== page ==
Sometimes in plain view and often just beneath the surface, slavery rests uncomfortably in the middle of national debates about monuments, white nationalism, kneeling athletes, Donald Trump’s election, policing, immigrant family separation, racial wealth disparities and so on. Its meaning and legacy are, in many ways, as fiercely contested today as was the case when the framers first debated how to make America great.
Wading into one of these debates, Sean Wilentz, the esteemed Princeton historian and author of a new book, “No Property in Man: Slavery and Antislavery at the Nation’s Founding,” provoked a storm of controversy three years ago when he wrote in this newspaper that it was a “myth” that the United States “was founded on racial slavery.” He was responding to a statement made by Bernie Sanders, who said the country was “created, and I’m sorry to have to say this, from way back, on racist principles.” Wilentz described such thinking as one of “the most destructive falsehoods in all of American history.”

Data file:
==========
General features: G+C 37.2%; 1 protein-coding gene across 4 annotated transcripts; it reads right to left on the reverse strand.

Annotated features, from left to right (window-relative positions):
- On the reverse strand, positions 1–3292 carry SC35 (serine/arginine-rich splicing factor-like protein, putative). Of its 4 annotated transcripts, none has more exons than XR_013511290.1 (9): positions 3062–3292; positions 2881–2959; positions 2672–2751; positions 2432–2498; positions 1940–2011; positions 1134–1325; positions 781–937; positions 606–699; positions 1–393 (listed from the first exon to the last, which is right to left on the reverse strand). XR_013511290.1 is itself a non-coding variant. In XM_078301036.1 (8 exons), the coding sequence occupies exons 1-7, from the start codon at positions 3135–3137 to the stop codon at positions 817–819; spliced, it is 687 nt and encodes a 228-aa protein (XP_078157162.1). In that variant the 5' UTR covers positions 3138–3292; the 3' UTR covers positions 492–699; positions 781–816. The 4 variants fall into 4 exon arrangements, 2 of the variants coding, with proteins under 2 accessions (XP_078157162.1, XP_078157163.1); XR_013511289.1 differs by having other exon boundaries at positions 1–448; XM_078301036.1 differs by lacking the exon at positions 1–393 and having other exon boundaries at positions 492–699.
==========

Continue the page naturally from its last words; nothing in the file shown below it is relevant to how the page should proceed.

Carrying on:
Wilentz’s words, at the time, struck a discordant note to the ears of many. Not only were activists on the left pushing for greater recognition of America’s racist past, but a spate of recent books had been published with new evidence of slavery’s indispensable role in the development of capitalism. From the very beginning, slavery was not a “Southern pathology” but an essential part of a modernizing, global economy, wrote Sven Beckert, the Harvard historian and author of “Empire of Cotton: A Global History.” “Slave plantations, not railroads, were in fact America’s first ‘big business.’”
So what is the falsehood? What does Wilentz know that others have gotten so terribly wrong about the founding connection between slavery and racism? In his revealing and passionately argued book, he insists that because the framers did not sanction slavery as a matter of principle, the antislavery legacy of the Constitution has been “slighted” and “misconstrued” for over 200 years. “Although the framers agreed to compromises over slavery that blunted antislavery hopes and augmented the slaveholders’ power,” Wilentz writes, “they also deliberately excluded any validation of property in man.”
To put it simply, the Constitution, as ratified in 1788, was less racist and pro-slavery than many have thought. The nation’s founding document contained a fundamental antislavery ideal built into it. Enslaved people were defined legally as “persons” and not property.